WASHINGTON — National Security, the Border, and Foreign Affairs Subcommittee Chairman Glenn Grothman (R-Wis.) opened today’s subcommittee hearing on “Strengthening the Fleet: Challenges and Solutions in Naval Surface Ship Construction ” by outlining how the Navy has struggled to produce a coherent long-term, 30-year shipbuilding strategy that is able to compete with China and Russia. He continued by highlighting that poor design, unrealistic timelines, and labor recruitment issues are barriers to a more modern and efficient U.S. Navy. He finished by thanking the witnesses for appearing before the subcommittee and looking forward discussing solutions to the current challenges affecting the Navy.
Below are Subcommittee Chairman Grothman’s remarks as prepared:
Good morning, and welcome to the Subcommittee on National Security, the Border, and Foreign Affairs’ hearing on strengthening the fleet: challenges and solutions in naval surface ship construction.
Today, we are examining the U.S. Navy’s shipbuilding programs, American shipyards, naval competition with China and Russia, and the future architecture of the fleet.
I represent the 6th district of Wisconsin and Wisconsinites have a long and proud history of providing high-quality vessels to the U.S. Navy and the world – as do other districts represented in this subcommittee.
I want to thank both of our witnesses here today to testify on behalf of the Navy.
As of April 2023, the Navy included 296 battle force ships. Since 2003, the number of ships in the fleet has been between 270 and 300.
The Fiscal Year 2018 National Defense Authorization Act established requirements for an operational 355-ship Navy.
In 2020, the then-Acting Secretary of the Navy testified to the House Armed Services Committee that achieving that 355-ship Navy could cost an additional $120-$130 billion over the next ten years.
Yet, Naval leadership has signaled that 355 ships are not enough.
In February of 2022, the Chief of Naval Operations, Admiral Michael Gilday, stated that he believed the Navy needed a fleet of over 500 ships to meet the commitments outlined in President Biden’s National Defense Strategy.
So, let’s understand this—the 2018 NDAA required a 355-ship Navy. We still don’t even have 300 ships. It is going to cost at least another $120 to $130 billion to get to 355. But the Biden Administration wants over 500 ships.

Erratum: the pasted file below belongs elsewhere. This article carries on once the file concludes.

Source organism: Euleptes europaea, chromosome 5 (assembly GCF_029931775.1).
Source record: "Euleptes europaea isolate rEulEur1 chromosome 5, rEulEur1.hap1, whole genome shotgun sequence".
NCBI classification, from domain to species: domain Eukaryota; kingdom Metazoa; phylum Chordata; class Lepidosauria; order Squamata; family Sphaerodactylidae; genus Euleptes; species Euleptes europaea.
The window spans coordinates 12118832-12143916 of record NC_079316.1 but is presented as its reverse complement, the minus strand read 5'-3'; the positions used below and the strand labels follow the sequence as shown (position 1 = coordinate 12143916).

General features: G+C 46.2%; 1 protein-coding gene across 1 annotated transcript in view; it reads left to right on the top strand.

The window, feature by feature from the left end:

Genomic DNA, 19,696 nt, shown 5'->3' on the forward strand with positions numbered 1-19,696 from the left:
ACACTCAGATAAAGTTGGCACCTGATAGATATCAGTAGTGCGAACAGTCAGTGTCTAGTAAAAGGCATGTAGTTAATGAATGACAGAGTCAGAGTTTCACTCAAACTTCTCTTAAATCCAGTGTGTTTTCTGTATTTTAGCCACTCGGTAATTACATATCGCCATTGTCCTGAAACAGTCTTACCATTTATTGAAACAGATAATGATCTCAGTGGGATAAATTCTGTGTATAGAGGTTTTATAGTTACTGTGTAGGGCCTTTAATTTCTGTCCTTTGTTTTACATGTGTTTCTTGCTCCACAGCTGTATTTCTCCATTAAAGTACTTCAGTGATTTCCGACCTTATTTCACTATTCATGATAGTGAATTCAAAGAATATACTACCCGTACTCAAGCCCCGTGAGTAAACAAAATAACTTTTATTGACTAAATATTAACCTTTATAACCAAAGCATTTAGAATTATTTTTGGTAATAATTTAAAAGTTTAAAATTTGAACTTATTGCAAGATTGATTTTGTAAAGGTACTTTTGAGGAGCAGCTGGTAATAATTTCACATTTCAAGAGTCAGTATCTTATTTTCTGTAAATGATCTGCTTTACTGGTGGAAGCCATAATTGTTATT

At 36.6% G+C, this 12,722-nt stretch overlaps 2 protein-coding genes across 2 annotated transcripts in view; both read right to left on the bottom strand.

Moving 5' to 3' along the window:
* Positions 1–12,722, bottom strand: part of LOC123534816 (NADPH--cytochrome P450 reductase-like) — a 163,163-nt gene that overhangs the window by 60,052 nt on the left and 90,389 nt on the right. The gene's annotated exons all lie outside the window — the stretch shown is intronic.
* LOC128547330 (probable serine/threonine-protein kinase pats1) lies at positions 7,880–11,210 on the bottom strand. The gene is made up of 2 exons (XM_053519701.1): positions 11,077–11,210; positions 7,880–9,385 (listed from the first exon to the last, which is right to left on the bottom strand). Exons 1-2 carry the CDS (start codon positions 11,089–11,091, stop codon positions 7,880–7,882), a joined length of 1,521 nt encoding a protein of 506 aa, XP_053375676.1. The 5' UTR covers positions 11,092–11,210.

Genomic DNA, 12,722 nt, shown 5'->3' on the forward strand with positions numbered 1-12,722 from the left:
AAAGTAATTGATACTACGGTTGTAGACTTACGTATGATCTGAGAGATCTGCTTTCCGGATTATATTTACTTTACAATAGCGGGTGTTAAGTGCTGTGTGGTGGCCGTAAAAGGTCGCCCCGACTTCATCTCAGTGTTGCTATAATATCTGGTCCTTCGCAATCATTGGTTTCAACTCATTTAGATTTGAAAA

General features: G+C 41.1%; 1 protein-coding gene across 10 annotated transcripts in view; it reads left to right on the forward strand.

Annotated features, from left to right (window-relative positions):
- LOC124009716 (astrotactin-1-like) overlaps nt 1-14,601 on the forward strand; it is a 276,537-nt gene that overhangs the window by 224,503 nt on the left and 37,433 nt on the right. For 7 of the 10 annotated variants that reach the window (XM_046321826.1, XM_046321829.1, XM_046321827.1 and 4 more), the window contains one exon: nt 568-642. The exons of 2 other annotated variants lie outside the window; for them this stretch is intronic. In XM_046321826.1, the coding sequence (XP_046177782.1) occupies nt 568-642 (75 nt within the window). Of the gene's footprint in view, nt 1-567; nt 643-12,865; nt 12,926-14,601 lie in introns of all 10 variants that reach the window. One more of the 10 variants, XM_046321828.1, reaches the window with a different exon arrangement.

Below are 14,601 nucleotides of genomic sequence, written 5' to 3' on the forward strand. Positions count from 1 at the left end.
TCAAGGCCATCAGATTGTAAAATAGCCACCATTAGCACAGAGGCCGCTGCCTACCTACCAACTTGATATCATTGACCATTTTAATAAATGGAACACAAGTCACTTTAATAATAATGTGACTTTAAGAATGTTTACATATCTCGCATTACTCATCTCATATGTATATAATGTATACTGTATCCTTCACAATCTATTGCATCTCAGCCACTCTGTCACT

It does not look like the Biden Administration is balancing costs, efficiency, or even practical goals when creating their National Defense Strategy.
And the Administration is creating these unrealistic goals at a time when military recruitment and retention is at one of its lowest points.
Additionally, C-N-O Gilday stated in August of 2022, that “the biggest barrier to adding more ships to the Navy is the industrial base capacity.”
There have also been numerous reports on issues related to ship design flaws, fraudulent contracting issues, and delays due to supply chain issues made worse in the pandemic.
Poor designing, unrealistic timelines, and labor recruitment issues – these are the barriers to a more modern and efficient U.S. Navy that we hope to explore today.
Cost overruns and delays have plagued several programs of high importance.
For example, the Zumwalt Class Destroyers have cost the U.S. taxpayer around $22.4 billion in research and development alone.
The Navy has also struggled to produce a coherent long-term, 30-year shipbuilding strategy. This strategy is necessary to enable Congress to effectively fund future programs and create stability within the defense industrial base.
While the Navy continues to encounter delays, between 2015 and 2020, China surpassed the U.S. Navy in size, and is expected to grow to 400 operational ships by 2025.
The United States Navy is and must continue to remain the greatest the world has ever seen. Its firepower and professionalism are unmatched.
By focusing on modernization and future technologies, the U.S. can remain unmatched.
I hope to hear from our witnesses today about ways that Congress can cut the bureaucratic red tape and unleash American manufacturing and ingenuity to meet the threats of the future.
Thank you again to each of our witnesses for participating today, and I look forward to your testimony.